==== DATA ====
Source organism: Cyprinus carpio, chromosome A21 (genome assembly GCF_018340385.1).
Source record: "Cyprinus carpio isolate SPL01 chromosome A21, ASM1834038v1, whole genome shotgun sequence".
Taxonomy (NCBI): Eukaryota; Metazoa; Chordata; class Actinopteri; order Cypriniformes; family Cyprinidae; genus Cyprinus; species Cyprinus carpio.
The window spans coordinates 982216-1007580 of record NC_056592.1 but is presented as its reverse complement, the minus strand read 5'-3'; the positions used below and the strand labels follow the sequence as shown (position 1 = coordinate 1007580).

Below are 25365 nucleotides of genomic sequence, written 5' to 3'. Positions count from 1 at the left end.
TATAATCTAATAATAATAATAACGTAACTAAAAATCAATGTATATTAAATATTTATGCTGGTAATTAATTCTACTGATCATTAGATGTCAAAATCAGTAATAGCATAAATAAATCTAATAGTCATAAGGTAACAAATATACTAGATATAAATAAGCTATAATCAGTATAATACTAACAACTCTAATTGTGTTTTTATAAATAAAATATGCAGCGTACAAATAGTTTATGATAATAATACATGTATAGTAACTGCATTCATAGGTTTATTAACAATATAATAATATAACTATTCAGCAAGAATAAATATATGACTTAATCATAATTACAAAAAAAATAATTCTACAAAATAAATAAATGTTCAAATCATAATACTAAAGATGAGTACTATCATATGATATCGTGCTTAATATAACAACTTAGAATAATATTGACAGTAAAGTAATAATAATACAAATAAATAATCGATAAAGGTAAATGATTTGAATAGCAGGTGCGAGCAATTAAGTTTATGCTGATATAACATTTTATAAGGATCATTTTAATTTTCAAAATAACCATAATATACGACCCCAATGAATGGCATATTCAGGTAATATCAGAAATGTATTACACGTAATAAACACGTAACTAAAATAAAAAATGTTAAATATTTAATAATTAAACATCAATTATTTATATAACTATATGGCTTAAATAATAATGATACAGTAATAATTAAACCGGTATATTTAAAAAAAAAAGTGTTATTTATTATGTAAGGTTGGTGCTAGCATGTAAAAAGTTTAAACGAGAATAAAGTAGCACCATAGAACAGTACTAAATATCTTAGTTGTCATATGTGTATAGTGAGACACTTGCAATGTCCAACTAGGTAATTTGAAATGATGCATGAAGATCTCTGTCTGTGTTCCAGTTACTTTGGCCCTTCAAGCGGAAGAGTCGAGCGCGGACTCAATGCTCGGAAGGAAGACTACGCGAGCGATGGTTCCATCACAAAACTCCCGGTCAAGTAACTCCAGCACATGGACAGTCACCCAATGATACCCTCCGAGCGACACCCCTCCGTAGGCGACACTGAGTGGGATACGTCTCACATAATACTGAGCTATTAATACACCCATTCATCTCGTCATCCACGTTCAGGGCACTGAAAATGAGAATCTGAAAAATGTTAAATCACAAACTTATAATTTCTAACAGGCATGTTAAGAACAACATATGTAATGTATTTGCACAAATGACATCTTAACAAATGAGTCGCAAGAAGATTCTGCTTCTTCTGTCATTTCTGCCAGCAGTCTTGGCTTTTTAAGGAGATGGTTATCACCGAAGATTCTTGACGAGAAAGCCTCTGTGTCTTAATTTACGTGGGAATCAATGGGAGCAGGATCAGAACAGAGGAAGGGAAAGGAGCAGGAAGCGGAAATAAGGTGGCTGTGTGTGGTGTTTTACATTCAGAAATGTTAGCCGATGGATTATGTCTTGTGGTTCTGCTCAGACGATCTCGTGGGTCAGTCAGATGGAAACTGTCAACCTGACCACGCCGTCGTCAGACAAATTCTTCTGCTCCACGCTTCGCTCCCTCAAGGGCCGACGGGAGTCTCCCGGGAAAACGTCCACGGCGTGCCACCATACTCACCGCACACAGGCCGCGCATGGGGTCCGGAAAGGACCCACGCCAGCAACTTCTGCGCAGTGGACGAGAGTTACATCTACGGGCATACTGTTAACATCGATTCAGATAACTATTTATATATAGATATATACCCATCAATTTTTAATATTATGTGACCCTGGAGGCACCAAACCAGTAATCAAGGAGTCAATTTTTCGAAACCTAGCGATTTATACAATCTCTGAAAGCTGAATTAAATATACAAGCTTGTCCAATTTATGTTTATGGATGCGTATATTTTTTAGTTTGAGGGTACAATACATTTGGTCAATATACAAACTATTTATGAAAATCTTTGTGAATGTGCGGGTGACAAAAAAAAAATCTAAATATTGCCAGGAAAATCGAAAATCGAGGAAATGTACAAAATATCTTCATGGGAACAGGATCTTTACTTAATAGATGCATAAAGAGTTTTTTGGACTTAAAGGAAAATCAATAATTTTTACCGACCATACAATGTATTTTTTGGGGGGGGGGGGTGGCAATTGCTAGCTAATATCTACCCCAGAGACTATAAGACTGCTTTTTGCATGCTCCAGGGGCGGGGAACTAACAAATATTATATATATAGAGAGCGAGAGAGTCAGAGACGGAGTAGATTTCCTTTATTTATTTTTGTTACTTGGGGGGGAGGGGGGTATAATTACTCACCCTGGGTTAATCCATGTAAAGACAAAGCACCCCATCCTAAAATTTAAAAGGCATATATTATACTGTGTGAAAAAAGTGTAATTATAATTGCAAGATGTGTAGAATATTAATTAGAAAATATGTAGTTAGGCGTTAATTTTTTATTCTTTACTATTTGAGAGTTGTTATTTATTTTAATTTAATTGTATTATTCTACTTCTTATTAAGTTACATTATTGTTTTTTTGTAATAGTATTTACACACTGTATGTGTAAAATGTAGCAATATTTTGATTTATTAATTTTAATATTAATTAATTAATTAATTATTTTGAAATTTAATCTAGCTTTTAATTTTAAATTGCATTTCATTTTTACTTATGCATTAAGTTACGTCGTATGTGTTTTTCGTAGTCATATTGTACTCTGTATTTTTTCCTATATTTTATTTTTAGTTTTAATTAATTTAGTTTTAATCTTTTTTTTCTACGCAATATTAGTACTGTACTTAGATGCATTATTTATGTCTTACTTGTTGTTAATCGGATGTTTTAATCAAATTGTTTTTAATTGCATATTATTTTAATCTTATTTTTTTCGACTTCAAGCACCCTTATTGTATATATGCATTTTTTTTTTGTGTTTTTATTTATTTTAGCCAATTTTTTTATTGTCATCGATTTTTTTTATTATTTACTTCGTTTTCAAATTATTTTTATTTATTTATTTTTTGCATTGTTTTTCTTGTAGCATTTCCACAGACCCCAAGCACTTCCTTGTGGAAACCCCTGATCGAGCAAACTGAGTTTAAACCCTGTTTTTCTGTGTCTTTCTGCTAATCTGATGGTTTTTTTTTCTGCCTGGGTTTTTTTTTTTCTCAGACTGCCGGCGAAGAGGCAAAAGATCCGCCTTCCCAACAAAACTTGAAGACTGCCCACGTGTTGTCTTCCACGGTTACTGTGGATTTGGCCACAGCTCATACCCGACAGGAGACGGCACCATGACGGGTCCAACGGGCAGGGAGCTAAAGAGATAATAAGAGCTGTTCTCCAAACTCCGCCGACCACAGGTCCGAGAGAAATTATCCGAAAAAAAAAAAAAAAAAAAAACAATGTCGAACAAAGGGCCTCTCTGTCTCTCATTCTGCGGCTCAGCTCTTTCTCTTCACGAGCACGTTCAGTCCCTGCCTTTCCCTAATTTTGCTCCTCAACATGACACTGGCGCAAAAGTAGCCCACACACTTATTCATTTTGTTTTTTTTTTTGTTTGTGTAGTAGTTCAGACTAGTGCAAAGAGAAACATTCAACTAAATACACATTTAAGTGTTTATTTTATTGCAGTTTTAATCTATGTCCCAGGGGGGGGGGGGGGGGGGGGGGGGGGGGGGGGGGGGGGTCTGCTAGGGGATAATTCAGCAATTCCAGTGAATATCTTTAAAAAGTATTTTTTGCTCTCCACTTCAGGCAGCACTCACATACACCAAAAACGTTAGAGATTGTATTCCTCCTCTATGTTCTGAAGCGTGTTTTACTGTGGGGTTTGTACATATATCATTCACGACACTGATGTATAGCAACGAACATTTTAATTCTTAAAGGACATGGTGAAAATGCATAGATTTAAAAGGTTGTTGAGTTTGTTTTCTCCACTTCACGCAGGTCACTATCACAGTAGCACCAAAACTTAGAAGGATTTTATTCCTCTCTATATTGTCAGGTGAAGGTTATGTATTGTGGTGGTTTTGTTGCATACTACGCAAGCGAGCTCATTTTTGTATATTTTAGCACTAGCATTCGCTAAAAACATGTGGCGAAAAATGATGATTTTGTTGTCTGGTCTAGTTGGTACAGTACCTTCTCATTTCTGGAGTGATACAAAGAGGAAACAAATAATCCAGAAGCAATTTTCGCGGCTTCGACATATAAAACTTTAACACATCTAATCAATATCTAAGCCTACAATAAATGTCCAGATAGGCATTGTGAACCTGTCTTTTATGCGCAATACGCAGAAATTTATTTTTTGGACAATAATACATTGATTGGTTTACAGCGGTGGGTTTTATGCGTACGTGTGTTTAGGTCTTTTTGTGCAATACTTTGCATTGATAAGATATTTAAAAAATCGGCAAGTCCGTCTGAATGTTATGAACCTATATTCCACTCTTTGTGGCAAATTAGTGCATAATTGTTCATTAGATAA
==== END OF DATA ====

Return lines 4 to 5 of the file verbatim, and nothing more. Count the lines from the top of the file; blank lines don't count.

The window spans coordinates 982216-1007580 of record NC_056592.1 but is presented as its reverse complement, the minus strand read 5'-3'; the positions used below and the strand labels follow the sequence as shown (position 1 = coordinate 1007580).

Below are 25365 nucleotides of genomic sequence, written 5' to 3'. Positions count from 1 at the left end.